Cities Brace for State Budget Battle

July 21, 2009 12:17:07 AM PDT
Cities, counties and school districts knew the state was planning to borrow billions from them. But Fresno Mayor Ashley Swearengin says they will fight an outright seizing of local funds. "We've been really clear that if this proposal in any way shape or form takes local dollars, we will fight it every step of the way." Swearengin said.                  |   Watch Video Above for Extended Coverage   |

But, it appears under the budget plan the state will withhold about two billion dollars in gas tax funds. Those funds are used by cities and counties for road and street improvement projects.

Swearengin says; "Cities across the state will try to get a restraining order to keep that take from happening until this gets resolved in court."

Political Science Professor Tom Holyoke, of Fresno State University says it's just one of the anticipated impacts of the long delayed budget deal. Which is likely to affect all Californians.

"Anyone who relies on the state for public assistance, including public assistance regarding health and medical care, there's going to be some significant cuts there. There's going to be very heavy cuts in education across the board. Kindergarten all the way up to the University level." Holyoke said.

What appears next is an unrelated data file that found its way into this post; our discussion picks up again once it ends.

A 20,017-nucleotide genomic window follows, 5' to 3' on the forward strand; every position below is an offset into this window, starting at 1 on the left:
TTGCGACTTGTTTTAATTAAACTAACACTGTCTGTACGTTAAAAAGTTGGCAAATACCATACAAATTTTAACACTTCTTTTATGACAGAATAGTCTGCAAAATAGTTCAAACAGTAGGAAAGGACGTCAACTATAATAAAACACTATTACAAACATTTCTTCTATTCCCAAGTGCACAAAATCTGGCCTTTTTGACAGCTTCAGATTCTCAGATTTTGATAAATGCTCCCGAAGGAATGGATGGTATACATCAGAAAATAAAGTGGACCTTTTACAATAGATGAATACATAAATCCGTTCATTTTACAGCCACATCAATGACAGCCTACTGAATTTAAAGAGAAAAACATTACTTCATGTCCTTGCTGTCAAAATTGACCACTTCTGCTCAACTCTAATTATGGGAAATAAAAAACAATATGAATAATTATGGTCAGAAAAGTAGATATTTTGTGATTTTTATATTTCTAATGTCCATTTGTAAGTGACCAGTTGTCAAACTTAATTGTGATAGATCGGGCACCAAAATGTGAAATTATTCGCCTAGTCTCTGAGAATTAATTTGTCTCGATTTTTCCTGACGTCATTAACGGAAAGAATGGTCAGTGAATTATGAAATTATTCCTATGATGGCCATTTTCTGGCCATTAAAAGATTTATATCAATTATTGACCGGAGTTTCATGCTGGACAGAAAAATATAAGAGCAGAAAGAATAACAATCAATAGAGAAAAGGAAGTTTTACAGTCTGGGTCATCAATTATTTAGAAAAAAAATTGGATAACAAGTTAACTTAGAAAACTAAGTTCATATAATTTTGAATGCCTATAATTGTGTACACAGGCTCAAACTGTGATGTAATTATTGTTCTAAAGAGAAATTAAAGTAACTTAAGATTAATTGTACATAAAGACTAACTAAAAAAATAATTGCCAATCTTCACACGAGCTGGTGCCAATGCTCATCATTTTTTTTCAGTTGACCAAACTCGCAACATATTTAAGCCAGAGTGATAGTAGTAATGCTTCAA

After months of stalemate and a refusal to raise taxes to cover the state's debt, Assembly Member Juan Arambula, an Independent from Fresno says it may be the best lawmakers can do. "I don't know that we have much choice at this point given how serious and deep the problems of the state are. I think there may be lawsuits, but it's going to require a lot of sacrifice on everybody's part." Arambula said.

One reason the budget took so long is because the Governor said he wouldn't accept anything that doesn't permanently solve the state's budget problems, rather than just temporary solutions which, "kick the can down the road."

But Holyoke says that appears to be exactly what has happened. "Probably half of it is going to be genuine cutting but the rest of it, is going to be basically continuing, as they say to kick the can down the road." Holyoke said.

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